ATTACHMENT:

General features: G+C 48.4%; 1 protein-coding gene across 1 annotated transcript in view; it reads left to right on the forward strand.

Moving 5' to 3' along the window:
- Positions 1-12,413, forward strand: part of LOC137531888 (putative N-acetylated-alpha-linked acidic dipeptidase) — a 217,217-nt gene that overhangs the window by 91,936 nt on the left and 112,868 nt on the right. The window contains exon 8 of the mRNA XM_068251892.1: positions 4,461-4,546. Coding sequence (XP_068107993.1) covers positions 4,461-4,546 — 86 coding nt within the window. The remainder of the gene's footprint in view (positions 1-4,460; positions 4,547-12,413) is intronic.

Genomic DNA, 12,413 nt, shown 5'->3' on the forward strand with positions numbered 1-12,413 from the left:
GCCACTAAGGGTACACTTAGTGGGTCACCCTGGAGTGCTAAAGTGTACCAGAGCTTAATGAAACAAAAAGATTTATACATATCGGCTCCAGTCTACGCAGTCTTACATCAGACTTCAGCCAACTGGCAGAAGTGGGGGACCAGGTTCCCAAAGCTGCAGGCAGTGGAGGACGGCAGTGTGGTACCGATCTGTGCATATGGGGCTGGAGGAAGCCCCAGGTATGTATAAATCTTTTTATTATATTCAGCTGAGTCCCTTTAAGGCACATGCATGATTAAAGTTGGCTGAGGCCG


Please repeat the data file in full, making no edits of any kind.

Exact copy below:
General features: G+C 48.4%; 1 protein-coding gene across 1 annotated transcript in view; it reads left to right on the forward strand.

Moving 5' to 3' along the window:
- Positions 1-12,413, forward strand: part of LOC137531888 (putative N-acetylated-alpha-linked acidic dipeptidase) — a 217,217-nt gene that overhangs the window by 91,936 nt on the left and 112,868 nt on the right. The window contains exon 8 of the mRNA XM_068251892.1: positions 4,461-4,546. Coding sequence (XP_068107993.1) covers positions 4,461-4,546 — 86 coding nt within the window. The remainder of the gene's footprint in view (positions 1-4,460; positions 4,547-12,413) is intronic.

Genomic DNA, 12,413 nt, shown 5'->3' on the forward strand with positions numbered 1-12,413 from the left:
GCCACTAAGGGTACACTTAGTGGGTCACCCTGGAGTGCTAAAGTGTACCAGAGCTTAATGAAACAAAAAGATTTATACATATCGGCTCCAGTCTACGCAGTCTTACATCAGACTTCAGCCAACTGGCAGAAGTGGGGGACCAGGTTCCCAAAGCTGCAGGCAGTGGAGGACGGCAGTGTGGTACCGATCTGTGCATATGGGGCTGGAGGAAGCCCCAGGTATGTATAAATCTTTTTATTATATTCAGCTGAGTCCCTTTAAGGCACATGCATGATTAAAGTTGGCTGAGGCCG